NDP calls for 50-cent cap on ATM fees; vote pushed to Tuesday
Corinne Ton That, CTVNews.ca
Published Monday, February 3, 2014 12:25PM EST
Last Updated Monday, February 3, 2014 8:43PM EST
The NDP pushed its consumer-focused agenda in the House of Commons on Monday, as it debated a motion to rein in ATM withdrawal fees.
The party urged the government to use its upcoming federal budget to cap ATM fees at 50 cents per transaction. Banks provide free use of ATMs for their customers, but according to the Financial Consumer Agency of Canada, withdrawal fees can cost as much as $5.90 per transaction for non-customers.
“Every Canadian has at some point stood in front of the ATM, in stunned silence, staring at the screen, showing just how much they’ve been gouged from taking out cash from their very own bank account,” NDP MP Glenn Thibeault said in the House of Commons on Monday.
But the motion to implement a cap on withdrawal fees is “misguided,” said Conservative MP Mike Allen.
Allen said the NDP fails to take into account the purchase cost of the ATM machine, in addition to other costs -- including ATM security measures, signage and advertising -- that justify the transaction surcharge.
“If that surcharge wasn’t in place, there would not be an ATM in that location,” Allen said.
The vote on the matter was deferred until Tuesday.
Thibeault, who is the NDP’s consumer affairs critic, said that “the most shocking part” of ATM fees is that the real cost of processing a transaction is estimated to be around 36 cents on average.
“This is unfair and it is a policy we, as parliamentarians, must address head-on,” he said.
Thibeault blasted the government, saying that “while the Conservatives talk a big game about the importance of protecting consumers from the most abusive practices of Canada’s largest corporations, their failure to crack down on ATM fees and the plethora of other consumer abuses undermines this claim.”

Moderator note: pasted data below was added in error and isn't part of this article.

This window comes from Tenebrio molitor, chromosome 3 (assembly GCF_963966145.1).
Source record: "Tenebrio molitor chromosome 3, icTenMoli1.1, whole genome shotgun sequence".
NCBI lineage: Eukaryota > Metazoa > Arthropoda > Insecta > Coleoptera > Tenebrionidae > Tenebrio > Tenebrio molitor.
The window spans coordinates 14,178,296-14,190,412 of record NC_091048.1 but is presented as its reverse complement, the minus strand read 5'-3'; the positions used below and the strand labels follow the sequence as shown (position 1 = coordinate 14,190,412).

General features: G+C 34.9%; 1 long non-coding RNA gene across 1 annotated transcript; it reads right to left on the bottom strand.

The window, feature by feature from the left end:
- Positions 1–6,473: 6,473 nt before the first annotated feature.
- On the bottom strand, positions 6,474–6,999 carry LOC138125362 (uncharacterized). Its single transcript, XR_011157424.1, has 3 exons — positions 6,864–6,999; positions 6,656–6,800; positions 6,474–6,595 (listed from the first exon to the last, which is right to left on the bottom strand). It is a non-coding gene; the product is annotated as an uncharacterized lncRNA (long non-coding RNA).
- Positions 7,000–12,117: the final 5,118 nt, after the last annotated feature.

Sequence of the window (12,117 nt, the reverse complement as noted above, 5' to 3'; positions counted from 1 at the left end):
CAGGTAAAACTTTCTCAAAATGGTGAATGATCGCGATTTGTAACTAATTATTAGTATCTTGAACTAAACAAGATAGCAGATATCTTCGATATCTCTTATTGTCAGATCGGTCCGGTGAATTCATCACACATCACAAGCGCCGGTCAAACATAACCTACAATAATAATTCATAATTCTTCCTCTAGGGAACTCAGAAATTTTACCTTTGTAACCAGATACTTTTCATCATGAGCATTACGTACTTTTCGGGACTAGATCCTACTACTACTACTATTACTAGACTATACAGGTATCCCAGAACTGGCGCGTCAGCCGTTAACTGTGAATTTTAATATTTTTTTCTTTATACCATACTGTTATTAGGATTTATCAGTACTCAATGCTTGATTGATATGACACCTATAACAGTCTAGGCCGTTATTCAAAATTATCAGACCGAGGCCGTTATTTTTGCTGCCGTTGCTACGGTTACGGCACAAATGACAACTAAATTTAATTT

“Here, Mr. Speaker, is an opportunity to prove they are serious, and actually do something tangible for consumers,” Thibeault added. “A failure to do so will make this government’s priorities clear: Bay Street over Main Street.”
Robin Walsh, vice president of strategic communications for the Canadian Bankers Association, said people are given a choice of which ATMs they use, and there is full transparency about an added fee when they choose an ATM at a rival bank.
He also said the majority of ATM transactions inside banks do not result in a fee.
“Our data shows that 75 per cent of the transactions that take place at bank-owned ATMs are actually people using their own bank machines, so no fee is paid,” said Walsh.
But why are the banks charging fees?
“The fee does pay for the bank’s network of automated tellers,” he told CTV’s Power Play. “That’s a network where they’re constantly adding machines across the country -- 18,000 ATMs for the banks across the country. Paying for the technology to upgrade those, paying for security, getting the armoured vehicles to load the cash up into the machines -- there’s a lot of expenses for running that network.”
CTV’s Mercedes Stephenson told News Channel the NDP’s motion is more than a fight against ATM fees. “It’s about this whole consumer agenda that really seems to have seized in Ottawa,” she said.
Ottawa cracked down on roaming charges in December, with the government making legislative changes in order to prevent big wireless providers from charging smaller rival companies more than they charge their own customers for domestic roaming.
“All the different parties (are) pledging to do something for consumers,” Stephenson said. “This is the NDP’s contribution.”
During question period in the House of Commons last week, Mulcair asked Prime Minister Stephen Harper whether the budget, which is to be tabled Feb. 11, will tackle ATM fees. Harper didn’t say whether the government would crack down on the fees, but said concerns had been raised about “certain banking fees and practices on consumers and small business.”
And in 2007, former NDP leader Jack Layton announced a campaign to mobilize consumers in a fight against Canada’s big banks.
With files from The Canadian Press